Master Photographers on Their Art.
I am more of an “imaginator” than an old-school photographer. To be a photographer today you must think of your image and then produce it. I am not a reporter. I imagine the image that I should do, that we need at this time.
Look what happened when I created the picture of Isabelle Caro. It was the right picture for the right moment. It drew attention to anorexia, but at first there was an incredible discussion of, “Is it right or is it wrong?” to have such a picture of this woman and in an advertisement. But then the editorial people afterwards have used the picture everywhere, more than the original advertising.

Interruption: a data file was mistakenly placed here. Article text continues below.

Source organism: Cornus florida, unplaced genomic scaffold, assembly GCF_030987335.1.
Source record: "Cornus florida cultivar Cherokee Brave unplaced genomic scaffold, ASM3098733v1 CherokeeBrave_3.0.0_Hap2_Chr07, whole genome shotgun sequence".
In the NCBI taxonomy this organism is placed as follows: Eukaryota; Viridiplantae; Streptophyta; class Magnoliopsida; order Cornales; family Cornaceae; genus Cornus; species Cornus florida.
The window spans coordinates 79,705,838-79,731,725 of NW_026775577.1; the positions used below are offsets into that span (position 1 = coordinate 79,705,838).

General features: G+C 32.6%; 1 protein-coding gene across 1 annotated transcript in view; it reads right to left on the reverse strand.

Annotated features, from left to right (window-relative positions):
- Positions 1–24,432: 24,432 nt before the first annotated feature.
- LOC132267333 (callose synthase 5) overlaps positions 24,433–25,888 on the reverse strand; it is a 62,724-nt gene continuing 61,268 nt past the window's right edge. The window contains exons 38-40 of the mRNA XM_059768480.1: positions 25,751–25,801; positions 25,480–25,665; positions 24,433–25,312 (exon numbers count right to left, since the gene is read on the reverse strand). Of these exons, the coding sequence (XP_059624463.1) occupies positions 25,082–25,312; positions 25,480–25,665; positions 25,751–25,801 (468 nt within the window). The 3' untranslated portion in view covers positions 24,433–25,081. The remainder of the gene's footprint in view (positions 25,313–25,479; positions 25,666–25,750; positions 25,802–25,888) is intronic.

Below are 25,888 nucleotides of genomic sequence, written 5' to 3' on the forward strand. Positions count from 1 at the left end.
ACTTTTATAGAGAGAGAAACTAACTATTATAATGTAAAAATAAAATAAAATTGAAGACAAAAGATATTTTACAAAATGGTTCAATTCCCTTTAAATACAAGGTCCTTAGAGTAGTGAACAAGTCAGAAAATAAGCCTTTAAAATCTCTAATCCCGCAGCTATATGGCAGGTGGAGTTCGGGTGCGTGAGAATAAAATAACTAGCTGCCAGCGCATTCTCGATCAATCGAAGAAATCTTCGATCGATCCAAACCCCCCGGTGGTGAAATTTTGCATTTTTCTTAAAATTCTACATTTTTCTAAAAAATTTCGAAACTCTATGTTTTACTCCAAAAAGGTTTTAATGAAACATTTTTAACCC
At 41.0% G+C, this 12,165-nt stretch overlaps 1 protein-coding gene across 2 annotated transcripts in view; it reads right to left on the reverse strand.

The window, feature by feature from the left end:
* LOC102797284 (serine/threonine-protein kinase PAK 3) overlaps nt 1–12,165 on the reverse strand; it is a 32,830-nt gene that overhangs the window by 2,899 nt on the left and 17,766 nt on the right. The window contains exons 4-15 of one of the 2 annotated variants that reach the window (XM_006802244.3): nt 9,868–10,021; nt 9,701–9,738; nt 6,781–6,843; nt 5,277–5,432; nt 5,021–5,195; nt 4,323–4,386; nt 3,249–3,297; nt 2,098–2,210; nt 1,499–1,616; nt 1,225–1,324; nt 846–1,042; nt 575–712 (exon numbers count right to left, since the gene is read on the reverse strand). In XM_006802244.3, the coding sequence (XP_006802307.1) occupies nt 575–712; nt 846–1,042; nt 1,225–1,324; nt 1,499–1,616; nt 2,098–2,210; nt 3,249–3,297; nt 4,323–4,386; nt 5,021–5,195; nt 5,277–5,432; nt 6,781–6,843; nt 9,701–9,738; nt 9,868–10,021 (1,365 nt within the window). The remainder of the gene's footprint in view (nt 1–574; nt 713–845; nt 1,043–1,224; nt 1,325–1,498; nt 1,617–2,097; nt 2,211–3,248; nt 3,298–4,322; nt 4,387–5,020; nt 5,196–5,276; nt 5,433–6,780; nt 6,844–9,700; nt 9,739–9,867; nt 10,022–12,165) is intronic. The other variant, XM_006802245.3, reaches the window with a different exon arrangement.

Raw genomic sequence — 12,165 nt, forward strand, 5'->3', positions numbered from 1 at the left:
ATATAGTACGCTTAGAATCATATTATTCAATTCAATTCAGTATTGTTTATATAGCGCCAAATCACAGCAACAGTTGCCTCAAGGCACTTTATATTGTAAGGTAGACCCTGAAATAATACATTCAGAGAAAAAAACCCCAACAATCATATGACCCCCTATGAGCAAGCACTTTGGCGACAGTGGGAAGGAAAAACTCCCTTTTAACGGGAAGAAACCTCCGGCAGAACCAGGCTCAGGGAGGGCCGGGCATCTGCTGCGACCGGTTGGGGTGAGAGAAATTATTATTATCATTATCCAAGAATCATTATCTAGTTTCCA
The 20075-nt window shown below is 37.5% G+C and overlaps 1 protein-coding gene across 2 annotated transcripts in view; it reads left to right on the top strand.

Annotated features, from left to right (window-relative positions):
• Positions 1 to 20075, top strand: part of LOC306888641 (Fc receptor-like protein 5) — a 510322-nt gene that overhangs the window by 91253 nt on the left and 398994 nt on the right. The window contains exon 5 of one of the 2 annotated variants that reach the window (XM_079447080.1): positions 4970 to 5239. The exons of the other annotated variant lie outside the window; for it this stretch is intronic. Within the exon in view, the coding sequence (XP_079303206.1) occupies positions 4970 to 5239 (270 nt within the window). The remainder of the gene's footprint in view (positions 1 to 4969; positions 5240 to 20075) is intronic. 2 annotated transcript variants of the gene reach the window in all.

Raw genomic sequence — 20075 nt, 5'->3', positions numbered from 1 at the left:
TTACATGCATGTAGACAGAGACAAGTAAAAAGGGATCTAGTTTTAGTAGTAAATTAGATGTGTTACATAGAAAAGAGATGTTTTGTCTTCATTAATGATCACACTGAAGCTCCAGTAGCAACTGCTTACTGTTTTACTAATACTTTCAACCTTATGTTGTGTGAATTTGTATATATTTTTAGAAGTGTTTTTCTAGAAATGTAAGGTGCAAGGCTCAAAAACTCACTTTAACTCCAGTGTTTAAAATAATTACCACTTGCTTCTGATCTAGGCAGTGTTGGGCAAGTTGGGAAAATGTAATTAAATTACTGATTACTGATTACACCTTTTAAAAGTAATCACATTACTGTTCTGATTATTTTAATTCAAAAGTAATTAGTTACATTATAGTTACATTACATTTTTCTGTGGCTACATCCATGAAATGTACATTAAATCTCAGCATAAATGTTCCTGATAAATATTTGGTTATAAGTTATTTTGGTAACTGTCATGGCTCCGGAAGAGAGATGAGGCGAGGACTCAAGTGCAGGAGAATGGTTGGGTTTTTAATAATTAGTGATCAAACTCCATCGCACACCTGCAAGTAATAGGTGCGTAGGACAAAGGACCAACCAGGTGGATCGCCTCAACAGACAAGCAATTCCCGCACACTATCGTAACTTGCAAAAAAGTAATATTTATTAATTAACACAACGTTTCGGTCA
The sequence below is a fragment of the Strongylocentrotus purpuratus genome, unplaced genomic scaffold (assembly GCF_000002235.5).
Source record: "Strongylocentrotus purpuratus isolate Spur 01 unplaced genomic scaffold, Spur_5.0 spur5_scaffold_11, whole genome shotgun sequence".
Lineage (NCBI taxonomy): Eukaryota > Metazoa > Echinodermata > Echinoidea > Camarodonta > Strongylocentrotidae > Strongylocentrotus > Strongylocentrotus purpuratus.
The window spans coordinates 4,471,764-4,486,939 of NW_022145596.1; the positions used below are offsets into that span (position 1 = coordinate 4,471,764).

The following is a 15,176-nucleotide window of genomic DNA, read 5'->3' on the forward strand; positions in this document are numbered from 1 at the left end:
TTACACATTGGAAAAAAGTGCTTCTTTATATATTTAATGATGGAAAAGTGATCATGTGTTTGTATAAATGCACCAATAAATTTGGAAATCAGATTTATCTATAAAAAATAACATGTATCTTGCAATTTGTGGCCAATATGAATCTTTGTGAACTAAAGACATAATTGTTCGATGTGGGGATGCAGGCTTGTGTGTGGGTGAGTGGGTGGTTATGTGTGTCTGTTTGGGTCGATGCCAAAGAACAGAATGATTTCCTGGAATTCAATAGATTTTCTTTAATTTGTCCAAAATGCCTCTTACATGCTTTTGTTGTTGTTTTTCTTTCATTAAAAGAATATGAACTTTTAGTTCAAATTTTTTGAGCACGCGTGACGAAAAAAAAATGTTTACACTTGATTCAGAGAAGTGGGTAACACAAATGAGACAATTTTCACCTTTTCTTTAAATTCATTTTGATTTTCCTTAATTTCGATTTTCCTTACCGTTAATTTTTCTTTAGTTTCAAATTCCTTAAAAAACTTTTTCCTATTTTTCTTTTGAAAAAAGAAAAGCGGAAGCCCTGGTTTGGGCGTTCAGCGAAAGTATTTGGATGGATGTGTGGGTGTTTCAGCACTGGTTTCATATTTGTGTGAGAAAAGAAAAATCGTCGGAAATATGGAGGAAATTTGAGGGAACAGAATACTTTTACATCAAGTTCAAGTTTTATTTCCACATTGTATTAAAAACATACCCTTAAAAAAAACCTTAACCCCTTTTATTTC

Editorial comes after advertising in this case, which is unusual perhaps, but it has often happened with my images. It has happened with pictures I have done around prisoners on death row, or with covering Aids – I made the images and saw them immediately reach out beyond the advertising they originally appeared in to have an ongoing life in editorial. It happens constantly, even with pictures that are now twenty years old.
What I do is really by instinct. Things come up that I think I should do something about. It is not about taking it easy; it is about responding to the things that keep me alive! Others may call it art.